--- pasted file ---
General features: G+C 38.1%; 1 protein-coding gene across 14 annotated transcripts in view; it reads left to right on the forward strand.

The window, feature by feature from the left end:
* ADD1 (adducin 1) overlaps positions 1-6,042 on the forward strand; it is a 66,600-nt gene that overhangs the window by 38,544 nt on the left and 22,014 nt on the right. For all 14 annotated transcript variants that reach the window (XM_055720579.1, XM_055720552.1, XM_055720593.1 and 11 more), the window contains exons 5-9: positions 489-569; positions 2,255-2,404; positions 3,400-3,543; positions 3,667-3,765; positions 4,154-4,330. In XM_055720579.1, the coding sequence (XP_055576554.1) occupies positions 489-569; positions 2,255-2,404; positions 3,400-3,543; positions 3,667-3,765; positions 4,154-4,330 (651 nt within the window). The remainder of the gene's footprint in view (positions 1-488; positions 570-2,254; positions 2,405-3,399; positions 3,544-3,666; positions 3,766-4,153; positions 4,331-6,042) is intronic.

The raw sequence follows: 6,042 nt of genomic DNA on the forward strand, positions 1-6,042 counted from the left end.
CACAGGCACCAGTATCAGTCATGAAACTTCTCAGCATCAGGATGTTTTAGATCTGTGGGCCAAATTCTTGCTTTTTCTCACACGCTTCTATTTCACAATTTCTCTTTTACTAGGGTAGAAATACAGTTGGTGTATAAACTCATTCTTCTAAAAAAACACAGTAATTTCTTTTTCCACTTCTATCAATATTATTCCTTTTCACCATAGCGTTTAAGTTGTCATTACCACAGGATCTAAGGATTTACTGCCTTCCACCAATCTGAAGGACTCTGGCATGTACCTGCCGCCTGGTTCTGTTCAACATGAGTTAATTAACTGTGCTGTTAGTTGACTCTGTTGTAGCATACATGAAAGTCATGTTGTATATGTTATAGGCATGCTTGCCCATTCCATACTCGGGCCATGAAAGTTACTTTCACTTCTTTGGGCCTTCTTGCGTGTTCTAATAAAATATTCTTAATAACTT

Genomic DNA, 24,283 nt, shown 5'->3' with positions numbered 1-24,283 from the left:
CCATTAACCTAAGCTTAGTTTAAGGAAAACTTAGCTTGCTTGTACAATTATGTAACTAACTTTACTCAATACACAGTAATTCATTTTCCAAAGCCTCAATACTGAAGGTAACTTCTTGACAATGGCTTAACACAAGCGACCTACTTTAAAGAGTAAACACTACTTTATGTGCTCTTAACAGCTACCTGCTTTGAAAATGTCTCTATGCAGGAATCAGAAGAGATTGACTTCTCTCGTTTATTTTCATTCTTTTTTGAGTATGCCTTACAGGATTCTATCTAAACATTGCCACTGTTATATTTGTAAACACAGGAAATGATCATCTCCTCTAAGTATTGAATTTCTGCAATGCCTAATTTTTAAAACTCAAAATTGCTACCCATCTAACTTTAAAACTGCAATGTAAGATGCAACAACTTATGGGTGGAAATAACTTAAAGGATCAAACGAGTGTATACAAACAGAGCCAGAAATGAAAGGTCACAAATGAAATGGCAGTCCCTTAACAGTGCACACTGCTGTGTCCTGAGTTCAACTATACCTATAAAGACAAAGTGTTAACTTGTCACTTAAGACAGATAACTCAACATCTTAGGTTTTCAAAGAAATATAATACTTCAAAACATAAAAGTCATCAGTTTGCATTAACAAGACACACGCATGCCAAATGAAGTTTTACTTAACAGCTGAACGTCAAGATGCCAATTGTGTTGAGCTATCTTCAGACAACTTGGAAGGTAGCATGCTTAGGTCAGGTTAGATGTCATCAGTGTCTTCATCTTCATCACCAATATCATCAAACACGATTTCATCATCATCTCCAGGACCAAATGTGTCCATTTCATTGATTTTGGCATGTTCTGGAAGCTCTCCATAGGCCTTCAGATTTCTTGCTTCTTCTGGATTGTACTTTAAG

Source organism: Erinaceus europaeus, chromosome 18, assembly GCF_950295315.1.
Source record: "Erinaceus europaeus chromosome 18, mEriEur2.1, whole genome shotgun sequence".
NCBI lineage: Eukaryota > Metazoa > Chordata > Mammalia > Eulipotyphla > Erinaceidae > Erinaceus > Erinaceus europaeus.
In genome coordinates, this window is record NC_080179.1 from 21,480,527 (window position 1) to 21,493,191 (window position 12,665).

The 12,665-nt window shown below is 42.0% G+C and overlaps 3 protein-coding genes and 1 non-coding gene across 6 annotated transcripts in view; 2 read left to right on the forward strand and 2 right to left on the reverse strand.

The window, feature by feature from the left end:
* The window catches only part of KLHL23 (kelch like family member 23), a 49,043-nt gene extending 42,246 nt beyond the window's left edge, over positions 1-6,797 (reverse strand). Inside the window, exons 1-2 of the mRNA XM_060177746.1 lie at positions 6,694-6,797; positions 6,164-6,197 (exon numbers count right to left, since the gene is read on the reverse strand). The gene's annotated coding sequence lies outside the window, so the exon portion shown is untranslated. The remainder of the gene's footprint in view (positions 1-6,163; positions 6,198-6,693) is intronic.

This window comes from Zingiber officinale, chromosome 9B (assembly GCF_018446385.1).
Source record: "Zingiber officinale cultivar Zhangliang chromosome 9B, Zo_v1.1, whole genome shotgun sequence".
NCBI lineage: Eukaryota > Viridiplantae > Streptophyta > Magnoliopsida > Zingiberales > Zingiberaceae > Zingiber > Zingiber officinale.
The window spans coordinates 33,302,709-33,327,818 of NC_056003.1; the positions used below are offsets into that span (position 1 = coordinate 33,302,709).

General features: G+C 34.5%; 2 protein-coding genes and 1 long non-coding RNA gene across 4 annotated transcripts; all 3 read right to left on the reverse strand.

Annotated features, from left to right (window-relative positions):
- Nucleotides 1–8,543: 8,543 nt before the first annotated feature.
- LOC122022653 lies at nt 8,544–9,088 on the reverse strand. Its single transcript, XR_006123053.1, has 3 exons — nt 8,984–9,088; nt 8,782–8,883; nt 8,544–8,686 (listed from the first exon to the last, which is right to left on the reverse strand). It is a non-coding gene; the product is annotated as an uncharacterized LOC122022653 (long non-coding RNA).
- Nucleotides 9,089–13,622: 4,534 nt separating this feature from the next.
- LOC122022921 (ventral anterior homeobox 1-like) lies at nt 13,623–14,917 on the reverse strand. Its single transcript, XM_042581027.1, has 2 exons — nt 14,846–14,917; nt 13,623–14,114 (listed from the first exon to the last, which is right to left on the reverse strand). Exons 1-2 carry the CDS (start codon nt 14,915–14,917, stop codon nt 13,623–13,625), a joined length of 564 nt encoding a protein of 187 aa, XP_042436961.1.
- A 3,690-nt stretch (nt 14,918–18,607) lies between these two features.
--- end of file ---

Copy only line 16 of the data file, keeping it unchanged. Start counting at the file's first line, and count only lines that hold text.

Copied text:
Source record: "Zingiber officinale cultivar Zhangliang chromosome 9B, Zo_v1.1, whole genome shotgun sequence".